'Do you know why I sent Captain Carrot away just now, Vimes?'

'Couldn't say, sir.'

'Captain Carrot is an honest young man, Vimes.'

'Yes, sir.'

'And did you know that he winces when he hears you tell a direct lie?'

'Really, sir?' Damn. 'I can't stand to see his poor face twitch all the time, Vimes.'

'Very thoughtful of you, sir.'

'Where was the second bowman, Vimes?' Damn! 'Second bowman, sir?'

'Have you ever had a hankering to go on the stage, Vimes?' Yes, at the moment I’d leap on it wherever it's heading, thought Vimes. 'No, sir.'

'Pity. I am certain you're a great loss to the acting profession. I believe you said the man had put the boards back after him.'

'Yes, sir.'

'Nailed them back?' Blast. 'Yes, sir.'

'From the outside.' Damn. 'Yes, sir.'

'A Particularly resourceful lone bowman, then.' Vimes didn't bother to comment. Vetinari sat down at his desk, raised his steepled fingers to his lips and stared at Vimes over the top of them. 'Colon and Nobbs are investigating this? Really?'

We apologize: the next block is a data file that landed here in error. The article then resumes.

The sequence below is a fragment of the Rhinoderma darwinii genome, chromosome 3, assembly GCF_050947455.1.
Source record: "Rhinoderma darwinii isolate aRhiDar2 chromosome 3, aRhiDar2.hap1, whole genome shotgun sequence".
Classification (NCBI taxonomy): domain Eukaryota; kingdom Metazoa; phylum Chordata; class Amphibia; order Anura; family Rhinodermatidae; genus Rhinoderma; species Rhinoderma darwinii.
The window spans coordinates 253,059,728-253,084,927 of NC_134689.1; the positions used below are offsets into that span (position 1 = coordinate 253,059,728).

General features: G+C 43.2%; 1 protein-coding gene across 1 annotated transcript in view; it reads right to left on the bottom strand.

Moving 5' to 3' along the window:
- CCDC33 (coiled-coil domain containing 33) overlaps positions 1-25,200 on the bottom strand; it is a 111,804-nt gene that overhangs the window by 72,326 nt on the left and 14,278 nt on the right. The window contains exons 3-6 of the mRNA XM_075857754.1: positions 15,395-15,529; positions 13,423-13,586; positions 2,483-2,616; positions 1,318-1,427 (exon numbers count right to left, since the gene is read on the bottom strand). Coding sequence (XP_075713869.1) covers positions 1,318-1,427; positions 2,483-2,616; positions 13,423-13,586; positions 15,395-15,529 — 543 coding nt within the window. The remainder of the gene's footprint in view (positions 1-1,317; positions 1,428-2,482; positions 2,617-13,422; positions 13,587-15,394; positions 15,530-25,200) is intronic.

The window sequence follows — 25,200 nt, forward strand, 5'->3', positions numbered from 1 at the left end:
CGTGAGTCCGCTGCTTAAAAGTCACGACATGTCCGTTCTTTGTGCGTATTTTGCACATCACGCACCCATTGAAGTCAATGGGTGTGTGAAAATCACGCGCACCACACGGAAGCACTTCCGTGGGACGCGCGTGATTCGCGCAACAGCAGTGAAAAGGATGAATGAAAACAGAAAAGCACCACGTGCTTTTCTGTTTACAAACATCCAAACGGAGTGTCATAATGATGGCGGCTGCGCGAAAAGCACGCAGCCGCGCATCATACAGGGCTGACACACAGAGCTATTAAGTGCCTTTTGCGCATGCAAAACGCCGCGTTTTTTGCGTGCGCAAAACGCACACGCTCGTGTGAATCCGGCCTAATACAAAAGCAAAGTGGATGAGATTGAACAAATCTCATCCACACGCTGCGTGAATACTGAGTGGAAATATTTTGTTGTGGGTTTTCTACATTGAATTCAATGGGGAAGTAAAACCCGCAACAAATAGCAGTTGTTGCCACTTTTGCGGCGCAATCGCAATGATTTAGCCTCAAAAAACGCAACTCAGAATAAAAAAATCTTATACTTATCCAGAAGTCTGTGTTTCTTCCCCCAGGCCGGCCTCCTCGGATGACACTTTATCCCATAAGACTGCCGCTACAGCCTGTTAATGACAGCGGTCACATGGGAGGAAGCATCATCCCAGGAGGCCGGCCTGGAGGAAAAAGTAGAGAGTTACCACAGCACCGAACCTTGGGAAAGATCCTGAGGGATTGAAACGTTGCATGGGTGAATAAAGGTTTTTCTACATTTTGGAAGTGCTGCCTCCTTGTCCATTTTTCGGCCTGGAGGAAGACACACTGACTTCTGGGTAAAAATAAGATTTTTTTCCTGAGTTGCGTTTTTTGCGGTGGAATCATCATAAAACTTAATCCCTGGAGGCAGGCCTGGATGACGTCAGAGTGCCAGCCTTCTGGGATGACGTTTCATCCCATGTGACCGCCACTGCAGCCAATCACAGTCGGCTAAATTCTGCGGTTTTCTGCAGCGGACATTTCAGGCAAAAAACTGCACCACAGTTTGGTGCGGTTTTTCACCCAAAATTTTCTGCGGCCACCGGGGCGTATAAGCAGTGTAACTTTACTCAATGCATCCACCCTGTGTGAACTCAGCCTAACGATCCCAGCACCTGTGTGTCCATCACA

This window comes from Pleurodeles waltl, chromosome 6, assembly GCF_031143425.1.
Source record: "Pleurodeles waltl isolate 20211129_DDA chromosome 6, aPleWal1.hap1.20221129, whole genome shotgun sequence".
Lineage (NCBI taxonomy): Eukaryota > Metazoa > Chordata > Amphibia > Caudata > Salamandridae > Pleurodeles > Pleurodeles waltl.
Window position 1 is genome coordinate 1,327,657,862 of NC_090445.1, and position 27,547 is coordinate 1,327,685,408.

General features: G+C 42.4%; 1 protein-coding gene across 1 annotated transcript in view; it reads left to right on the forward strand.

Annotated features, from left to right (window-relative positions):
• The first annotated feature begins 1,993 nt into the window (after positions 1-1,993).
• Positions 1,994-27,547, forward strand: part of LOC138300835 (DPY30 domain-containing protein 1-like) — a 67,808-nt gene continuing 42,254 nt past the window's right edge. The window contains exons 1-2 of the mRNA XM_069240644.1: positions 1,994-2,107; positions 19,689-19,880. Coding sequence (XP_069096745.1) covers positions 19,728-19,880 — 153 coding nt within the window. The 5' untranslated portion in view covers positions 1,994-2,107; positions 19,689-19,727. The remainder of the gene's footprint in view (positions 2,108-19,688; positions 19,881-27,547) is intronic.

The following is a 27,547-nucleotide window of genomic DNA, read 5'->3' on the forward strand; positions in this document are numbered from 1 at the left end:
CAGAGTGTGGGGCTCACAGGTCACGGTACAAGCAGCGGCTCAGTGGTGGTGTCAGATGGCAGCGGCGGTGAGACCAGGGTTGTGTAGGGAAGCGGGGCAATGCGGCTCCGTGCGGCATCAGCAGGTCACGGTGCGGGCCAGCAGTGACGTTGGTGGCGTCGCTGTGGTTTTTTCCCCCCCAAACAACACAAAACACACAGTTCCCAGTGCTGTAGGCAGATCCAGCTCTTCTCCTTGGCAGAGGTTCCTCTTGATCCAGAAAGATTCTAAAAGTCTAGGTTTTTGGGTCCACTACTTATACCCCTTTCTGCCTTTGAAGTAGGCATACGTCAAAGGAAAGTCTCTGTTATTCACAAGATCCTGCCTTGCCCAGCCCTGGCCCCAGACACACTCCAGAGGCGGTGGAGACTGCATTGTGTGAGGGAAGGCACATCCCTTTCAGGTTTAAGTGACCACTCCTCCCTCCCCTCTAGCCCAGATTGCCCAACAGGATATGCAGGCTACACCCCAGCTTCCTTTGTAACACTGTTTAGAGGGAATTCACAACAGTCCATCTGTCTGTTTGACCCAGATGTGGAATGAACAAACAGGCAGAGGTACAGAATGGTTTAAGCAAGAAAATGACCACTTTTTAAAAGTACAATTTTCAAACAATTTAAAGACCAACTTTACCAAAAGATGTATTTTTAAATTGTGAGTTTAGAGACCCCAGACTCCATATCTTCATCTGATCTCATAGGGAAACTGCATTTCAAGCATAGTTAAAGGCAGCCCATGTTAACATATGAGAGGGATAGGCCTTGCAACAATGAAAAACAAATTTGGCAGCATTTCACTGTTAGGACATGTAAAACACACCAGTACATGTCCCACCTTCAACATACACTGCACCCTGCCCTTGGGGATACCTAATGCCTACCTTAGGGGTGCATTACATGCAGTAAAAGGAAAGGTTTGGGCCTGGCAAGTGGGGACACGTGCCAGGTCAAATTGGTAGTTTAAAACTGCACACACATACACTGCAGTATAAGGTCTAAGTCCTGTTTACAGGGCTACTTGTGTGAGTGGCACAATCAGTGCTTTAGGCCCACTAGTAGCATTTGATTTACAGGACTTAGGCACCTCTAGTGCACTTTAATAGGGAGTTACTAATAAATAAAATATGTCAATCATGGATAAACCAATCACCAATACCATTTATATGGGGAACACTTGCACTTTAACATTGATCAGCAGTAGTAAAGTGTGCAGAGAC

'Yes, sir.'

'If I were to ask you why, you'd pretend not to understand?' Vimes let his forehead wrinkle in honest perplexity 'Sir?'

'If you say “Sir?” again in that stupid voice, Vimes, I swear there will be trouble.'

'They're good men, sir.'

'However, some people might consider them to be unimaginative, stolid and... how can I put this?... possessed of an inbuilt disposition to accept the first explanation that presents itself and then bunk off somewhere for a quiet smoke? A certain lack of imagination? An ability to get out of their depth on a wet pavement? A tendency to rush to judgement?'

'I hope you are not impugning my men, sir.'

'Vimes, Sergeant Colon and Corporal Nobbs have never been pugn'd in their entire lives.' ‘Sir?’?'

'And yet... in fact, we do not need complications, Vimes. An ingenious lone madman... well, there are many madmen. A regrettable incident.'

'Yes, sir.' The man was looking harassed and Vimes felt there was room for a pinch of sympathy. 'Fred and Nobby don't like complications either, sir.'

'We need simple answers, Vimes.'

'Sir. Fred and Nobby are good at simple.' The Patrician turned away and looked out over the city. 'Ah,' he said, in a quieter voice. 'Simple men to see the simple truth.'

'This is a fact, sir.'

'You are learning fast, Vimes.'

'Couldn't say about that, sir.'